I’m going to refrain from comment on the new Lansdowne Live plan for now, mostly because there’s a lot of kneejerk reaction out there right now, and I don’t think I can say much at this point that will add anything to the debate. Maybe in a few days, but for now, I’ll be keeping quiet about it in this space.
That aside, watching the reactions has got me thinking about the way we think about large developers like Minto and Claridge in today’s cities. To read some of the comments on the Citizen and the CBC (and yes, I know, comments at online news sites do trend towards being overly hysteric, no matter the viewpoint) you would think that there is a vast conspiracy at play at City Hall, and that anyone who speaks up in favour of Lansdowne Live is obviously a plant charged with playing up the plan. This, I think, all stems from the fact that to some, developers are inherently evil and want nothing more than to steamroll over our precious land and turn it into money factories.
Now I’m not necessarily saying that developers are necessarily good, either—take Minto’s gargantuan sprawling subdivision planned for Manotick, for example—it’s more that to paint them solely with either brush is, frankly, a little ridiculous. The fact is, developers are important to urban places, whether we like it or not. Without them, cities would be stagnant, as civic projects can’t do everything, and nor should they. Someone needs to build new homes, condos, shops and offices and the average private citizen doesn’t have the assets to do so themselves, which ultimately leaves it up to the corporations.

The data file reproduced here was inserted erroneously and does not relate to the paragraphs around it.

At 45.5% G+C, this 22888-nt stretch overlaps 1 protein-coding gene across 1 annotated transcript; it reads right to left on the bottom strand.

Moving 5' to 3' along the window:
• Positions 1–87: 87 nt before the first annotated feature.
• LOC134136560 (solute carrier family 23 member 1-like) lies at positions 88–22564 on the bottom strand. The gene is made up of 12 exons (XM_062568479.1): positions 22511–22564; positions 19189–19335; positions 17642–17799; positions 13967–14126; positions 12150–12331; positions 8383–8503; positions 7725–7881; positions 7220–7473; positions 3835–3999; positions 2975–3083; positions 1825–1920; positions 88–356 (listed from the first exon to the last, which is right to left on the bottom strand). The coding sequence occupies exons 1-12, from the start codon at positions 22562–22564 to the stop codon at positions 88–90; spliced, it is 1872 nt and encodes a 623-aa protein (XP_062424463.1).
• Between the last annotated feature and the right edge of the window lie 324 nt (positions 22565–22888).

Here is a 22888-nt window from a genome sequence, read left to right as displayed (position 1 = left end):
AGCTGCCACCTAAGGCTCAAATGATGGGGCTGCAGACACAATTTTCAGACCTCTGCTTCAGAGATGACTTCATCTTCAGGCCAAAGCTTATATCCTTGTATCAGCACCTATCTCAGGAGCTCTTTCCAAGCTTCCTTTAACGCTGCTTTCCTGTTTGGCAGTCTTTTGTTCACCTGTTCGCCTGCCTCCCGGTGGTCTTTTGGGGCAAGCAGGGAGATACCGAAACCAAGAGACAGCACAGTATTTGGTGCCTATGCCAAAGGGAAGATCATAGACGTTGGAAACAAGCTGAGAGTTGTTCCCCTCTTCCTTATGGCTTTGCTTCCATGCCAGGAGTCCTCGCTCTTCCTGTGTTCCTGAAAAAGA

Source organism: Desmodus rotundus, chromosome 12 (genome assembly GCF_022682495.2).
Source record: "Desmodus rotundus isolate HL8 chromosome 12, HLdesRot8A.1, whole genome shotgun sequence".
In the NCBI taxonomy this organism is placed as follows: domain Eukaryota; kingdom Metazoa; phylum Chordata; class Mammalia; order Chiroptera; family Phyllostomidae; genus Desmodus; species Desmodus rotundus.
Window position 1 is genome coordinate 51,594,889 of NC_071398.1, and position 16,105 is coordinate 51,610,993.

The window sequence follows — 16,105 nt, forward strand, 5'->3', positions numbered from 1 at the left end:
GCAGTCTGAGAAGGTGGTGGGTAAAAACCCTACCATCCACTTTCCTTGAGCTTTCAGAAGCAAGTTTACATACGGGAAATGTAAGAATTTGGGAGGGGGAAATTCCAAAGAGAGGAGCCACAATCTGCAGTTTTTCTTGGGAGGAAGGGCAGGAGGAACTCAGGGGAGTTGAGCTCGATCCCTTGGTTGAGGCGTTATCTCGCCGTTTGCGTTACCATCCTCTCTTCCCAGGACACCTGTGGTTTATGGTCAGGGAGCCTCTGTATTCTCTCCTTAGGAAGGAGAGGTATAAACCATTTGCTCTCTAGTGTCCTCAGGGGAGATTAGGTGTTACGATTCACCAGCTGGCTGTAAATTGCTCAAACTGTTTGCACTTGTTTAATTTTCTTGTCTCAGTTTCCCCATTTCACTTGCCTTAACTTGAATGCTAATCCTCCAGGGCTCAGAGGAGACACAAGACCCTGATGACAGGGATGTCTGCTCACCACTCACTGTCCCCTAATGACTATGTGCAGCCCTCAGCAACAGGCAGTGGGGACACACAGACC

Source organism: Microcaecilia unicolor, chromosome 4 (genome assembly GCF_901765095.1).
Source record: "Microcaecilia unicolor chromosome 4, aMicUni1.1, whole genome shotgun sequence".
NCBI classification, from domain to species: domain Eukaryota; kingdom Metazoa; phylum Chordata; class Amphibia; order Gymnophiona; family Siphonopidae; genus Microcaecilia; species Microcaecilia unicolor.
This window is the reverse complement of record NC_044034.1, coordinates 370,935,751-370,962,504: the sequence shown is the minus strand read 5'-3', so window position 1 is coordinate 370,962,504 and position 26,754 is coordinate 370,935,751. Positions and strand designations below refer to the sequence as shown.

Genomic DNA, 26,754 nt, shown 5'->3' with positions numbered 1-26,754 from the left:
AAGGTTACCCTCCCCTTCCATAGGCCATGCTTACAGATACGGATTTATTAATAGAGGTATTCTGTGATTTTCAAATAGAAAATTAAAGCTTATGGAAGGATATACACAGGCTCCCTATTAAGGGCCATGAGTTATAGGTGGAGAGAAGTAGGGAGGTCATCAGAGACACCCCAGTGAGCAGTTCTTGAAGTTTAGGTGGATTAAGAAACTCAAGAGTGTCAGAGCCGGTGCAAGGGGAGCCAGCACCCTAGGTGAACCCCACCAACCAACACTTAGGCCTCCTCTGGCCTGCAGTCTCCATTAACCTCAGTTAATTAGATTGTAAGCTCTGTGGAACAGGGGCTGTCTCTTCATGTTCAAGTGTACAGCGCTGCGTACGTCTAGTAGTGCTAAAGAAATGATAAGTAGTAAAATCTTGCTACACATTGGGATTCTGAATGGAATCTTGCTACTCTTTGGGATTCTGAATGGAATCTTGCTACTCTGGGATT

What I’m trying to say here is that we, as urban citizens, need to rethink how we interact with developers just as they need to rethink how they interact with us. We want the places we call home to be vibrant, liveable spaces, whilst developers want to be able to turn a profit off of constructing new buildings. What we need, then, is more dialogue: communities should interact with developers to tell them what they want to see, while developers should interact with the community to ensure that they’re going to be building something that people actually want.
Fortunately, this seems to be happening in some cases. Take the Westboro Collection project, for example, where the developer has openly posted the community comments they recieved on their website (PDF warning). It’s a small thing, but I think it’s exactly the sort of step we need to be taking both to improve the dialogue surrounding future developments in this city, and to ensure that those same developments will improve the cityscape. That, in my mind, will be a key element in making Ottawa a place people truly want to live.